30 mm

parallel plates: distance=30 mm, diameter=min.70 mm 1½"

1½"

parallel plates: distance=30 mm, diameter= min. 140 mm

1½"

1"

From storage to district heating heat exchanger Hot water outlet

Return from cirkulation circuit

1½"

1"

Approximately 150 mm for insulation of storage and pipes

Specially designed inlet pipes (SOLVIS) Item: 852001 supplied from Denmark in sections of 300 mm, each with a build-in valve for stratification of the storage temperature during the heat-up period, internal diameter = 53 mm Flat bar iron curved to fit the diameter of the SOLVIS pipes.

To keep the inlet pipes fixed into the storage.

To be manufactured in Latvia T-piece SOLVIS pipe, item: 852002

Metal Piece, Item: 85003

Fig. 4. Schematic illustration of the hot water tank of the SDHW system for the school.

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Fig. 5. Schematic illustration of a SOLVIS stratification inlet pipe.

Fig. 6. Photos of a SOLVIS stratification inlet pipe and (right) 5 compound inlet pipes.

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Shah [6] found that thermal stratification in a tank is built up in a good way by charging through the SOLVIS stratification inlet pipes as long as the volume flow rate is between 5 l/min and 10 l/min. A volume flow rate in the heat exchanger loop of about 6 l/min is therefore suitable.

The domestic water in the hot water tank can be heated by the solar collector fluid and by means of district heating in periods when the total hot water demand cannot be covered by the solar collectors.

If the temperature in the top of the hot water tank is lower than 55 °C domestic water is circulated from the upper part of the tank through an external heat exchanger where the district heating can heat up the water. The domestic water enters the top of the tank through an inlet designed as two parallel plates in order to avoid mixing by the entering water as reported by Carlsson et al. [5]. The upper 500 l of the tank is heated by the district heating.

The hot water system is equipped with a circulation pipe with a flow rate of about 12 l/min.

The water returning from the circulation pipe enters the top of the tank through another inlet designed as two parallel plates, also to avoid mixing by the entering water.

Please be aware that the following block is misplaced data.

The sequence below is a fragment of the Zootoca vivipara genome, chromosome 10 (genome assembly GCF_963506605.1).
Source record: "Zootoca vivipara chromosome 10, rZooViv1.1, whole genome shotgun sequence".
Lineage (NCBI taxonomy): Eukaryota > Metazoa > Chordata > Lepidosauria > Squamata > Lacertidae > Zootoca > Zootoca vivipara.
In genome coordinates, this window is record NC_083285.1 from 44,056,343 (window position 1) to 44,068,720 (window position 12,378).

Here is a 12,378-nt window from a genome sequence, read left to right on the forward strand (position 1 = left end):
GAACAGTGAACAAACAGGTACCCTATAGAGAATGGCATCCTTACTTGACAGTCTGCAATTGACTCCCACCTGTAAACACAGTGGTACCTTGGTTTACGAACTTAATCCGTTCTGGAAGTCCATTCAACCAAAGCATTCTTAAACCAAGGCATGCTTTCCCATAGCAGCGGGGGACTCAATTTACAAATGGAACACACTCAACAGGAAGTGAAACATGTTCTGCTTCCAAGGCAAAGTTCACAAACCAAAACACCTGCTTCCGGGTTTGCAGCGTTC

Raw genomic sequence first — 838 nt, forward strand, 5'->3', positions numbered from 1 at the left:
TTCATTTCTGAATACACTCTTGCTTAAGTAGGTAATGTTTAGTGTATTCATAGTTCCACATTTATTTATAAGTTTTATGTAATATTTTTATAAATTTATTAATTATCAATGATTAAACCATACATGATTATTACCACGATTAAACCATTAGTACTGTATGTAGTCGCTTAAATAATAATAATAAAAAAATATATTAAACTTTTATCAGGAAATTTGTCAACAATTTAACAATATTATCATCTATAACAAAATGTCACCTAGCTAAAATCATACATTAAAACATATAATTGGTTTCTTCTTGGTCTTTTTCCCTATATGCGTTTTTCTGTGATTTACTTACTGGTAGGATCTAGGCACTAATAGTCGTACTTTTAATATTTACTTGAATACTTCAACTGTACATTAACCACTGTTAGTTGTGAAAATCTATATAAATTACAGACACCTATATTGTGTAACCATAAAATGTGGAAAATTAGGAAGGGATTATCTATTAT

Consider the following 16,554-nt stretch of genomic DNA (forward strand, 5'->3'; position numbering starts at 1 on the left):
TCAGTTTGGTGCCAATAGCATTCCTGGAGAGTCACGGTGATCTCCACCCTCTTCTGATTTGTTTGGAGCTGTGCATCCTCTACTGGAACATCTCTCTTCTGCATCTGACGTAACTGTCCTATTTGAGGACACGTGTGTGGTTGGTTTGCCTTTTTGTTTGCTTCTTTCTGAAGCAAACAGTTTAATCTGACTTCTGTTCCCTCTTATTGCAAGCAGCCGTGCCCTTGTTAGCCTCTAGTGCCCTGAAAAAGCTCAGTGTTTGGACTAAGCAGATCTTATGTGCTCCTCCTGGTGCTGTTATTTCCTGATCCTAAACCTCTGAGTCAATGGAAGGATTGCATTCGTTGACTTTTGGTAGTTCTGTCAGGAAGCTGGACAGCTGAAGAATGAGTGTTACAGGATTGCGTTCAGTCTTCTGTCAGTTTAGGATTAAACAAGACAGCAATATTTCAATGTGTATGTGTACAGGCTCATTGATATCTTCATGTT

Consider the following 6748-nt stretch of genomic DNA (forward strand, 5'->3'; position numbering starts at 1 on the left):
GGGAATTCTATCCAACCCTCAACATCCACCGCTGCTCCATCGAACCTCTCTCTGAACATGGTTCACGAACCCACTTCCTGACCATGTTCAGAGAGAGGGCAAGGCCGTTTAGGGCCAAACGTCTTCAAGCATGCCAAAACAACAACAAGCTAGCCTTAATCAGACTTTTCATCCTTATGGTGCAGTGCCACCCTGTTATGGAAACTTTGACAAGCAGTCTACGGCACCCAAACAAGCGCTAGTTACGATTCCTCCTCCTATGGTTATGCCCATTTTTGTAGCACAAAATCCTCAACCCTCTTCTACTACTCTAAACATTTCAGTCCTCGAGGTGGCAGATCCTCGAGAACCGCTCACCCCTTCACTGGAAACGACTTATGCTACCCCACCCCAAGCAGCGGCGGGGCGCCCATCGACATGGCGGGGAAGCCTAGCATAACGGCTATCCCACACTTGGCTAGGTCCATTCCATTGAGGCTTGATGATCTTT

The cold water enters the bottom of the tank through another inlet design based on a plate in order to avoid mixing during draw-offs and the hot water is tapped from the top of the tank.

On Fig. 4 it is also noted that all pipe connections just outside the side of the tank are lead downwards. This is done in order to reduce the heat loss from the connections to a minimum.

The design of the hot water tank ensures that thermal stratification is well built up during all hours of operation. It is therefore expected that the SDHW system will have a high thermal performance.

The solar heating plants consists of 10 BA 120 T solar collector panels from Batec A/S with a total collector area of 120 m². Fig. 7 shows a schematic illustration of the solar heating plant.

The system consists of 5 parallel connected rows of solar collector panels. Each row has two serial connected panels. The solar collector fluid is also in this system a 45% (weight%) propylene glycol/water mixture, which transfers the solar heat from the solar collectors to the district heating network by means of a heat exchanger.

Fig. 8 and Fig. 9 shows photos of the solar collectors of the SDHW system and solar heating plant, respectively.

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Thermal Solar Projects in Aizkraukle District Heating Station

Rupniecibas iela 2, LV-5101 Aizkraukle

Titel:

Status:

Prepared:

Principle of system connection to return pipe

Date: 12 September 2002 7 draft

ML From District

Heating Network To Boiler Inlet

Solar Collector Array at the Roof of the Boiler Station

All pipes in the solar loop and the connection to Town Main are Ø 65 mm

Existing Main Return from town

P1

P2

Ø 28 mm Ø 28 mm flexible connection pipe

supplied from Denmark Ø 28 mm

Ø 42 mm

Ø 54 mm

Ø 54 mm Ø 54 mm

Ø 54 mm

Ø 42 mm

Ø 28 mm SPIROVENT air trap

supplied from Denmark

1600 mm Lenght of vertical connection pipe

Fig. 7. Schematic illustration of the solar heating plant.

Fig. 8. Photo of the collectors of the SDHW system.

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Fig. 9. Photo of the solar heating plant.

3 Theoretical calculated thermal performance of the systems

Prior to the installation of the SDHW system it was estimated that the daily hot water consumption of the school including the sport facilities is situated in the interval from 2000 l to 3000 l corresponding to a yearly energy consumption in the interval from 33400 kWh to 50100 kWh. A yearly heat loss from the circulation pipe of 14900 kWh is assumed and a flow rate through the circulation pipe of 11.7 l/min during the whole year is assumed.

The yearly net utilized solar energy of the SDHW system was calculated for different heat storage volumes, solar collectors, solar collector areas and hot water consumption with the program TRNSYS [7].

Latvian weather data were used as input to the program. The efficiencies of the solar collectors used in the calculations are shown in Fig. 10 for a solar irradiance of 800 W/m² and an incidence angle of 0°.

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0 0.1 0.2 0.3 0.4 0.5 0.6 0.7 0.8 0.9

0 10 20 30 40 50 60 70 80 90 100

Fluid mean temperature - Ambient temperature [K]

Efficiency [-]

HT BA30 Batec-Marstal HT-new

Fig. 10. Efficiency of solar collectors as a function between the mean solar collector fluid temperature and the ambient air temperature.